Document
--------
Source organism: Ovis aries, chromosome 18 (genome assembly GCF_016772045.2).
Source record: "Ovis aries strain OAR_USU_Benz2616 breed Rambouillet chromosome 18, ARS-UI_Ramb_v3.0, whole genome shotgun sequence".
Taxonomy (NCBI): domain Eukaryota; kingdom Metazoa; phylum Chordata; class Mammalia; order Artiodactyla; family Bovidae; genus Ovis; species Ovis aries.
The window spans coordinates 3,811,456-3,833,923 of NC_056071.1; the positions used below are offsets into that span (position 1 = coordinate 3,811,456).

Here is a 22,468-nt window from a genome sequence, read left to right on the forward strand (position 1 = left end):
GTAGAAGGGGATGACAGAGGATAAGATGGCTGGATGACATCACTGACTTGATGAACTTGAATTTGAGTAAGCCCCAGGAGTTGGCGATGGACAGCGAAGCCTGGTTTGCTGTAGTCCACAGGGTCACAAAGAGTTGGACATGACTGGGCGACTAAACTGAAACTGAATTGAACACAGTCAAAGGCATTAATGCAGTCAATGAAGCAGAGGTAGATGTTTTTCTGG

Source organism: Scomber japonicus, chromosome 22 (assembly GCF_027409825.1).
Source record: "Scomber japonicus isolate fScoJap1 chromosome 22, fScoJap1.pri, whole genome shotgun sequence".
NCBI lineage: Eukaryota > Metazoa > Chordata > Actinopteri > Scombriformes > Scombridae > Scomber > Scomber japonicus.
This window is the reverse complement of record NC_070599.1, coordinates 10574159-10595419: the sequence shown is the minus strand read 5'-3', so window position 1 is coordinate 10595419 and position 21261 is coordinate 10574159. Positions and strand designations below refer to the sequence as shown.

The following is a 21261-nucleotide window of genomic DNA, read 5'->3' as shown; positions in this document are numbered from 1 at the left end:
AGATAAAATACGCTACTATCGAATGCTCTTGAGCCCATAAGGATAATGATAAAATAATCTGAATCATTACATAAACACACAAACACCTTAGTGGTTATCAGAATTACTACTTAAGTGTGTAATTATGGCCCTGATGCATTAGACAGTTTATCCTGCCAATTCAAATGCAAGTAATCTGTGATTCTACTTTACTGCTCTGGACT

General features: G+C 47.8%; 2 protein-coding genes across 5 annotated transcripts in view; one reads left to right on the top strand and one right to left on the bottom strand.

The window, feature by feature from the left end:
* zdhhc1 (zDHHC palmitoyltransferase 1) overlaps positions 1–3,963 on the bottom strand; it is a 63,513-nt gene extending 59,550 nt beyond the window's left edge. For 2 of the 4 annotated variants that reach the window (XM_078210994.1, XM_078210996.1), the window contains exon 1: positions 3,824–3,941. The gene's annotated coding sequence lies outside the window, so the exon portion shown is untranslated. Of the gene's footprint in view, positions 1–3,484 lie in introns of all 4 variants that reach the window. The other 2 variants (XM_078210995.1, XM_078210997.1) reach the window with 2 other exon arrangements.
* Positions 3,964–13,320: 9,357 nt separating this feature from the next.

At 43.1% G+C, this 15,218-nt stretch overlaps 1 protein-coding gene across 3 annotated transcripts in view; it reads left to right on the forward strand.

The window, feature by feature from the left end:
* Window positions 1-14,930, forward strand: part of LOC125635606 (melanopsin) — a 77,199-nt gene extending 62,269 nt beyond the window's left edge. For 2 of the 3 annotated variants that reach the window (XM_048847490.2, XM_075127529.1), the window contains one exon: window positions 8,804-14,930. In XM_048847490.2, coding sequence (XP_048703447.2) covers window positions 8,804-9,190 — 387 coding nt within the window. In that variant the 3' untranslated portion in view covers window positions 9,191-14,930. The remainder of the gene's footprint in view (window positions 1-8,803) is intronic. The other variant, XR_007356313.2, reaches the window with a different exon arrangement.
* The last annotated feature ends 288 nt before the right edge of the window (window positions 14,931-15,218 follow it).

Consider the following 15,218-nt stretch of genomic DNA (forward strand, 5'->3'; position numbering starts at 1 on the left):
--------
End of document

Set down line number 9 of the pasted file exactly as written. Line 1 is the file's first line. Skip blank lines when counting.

NCBI lineage: Eukaryota > Metazoa > Chordata > Actinopteri > Scombriformes > Scombridae > Scomber > Scomber japonicus.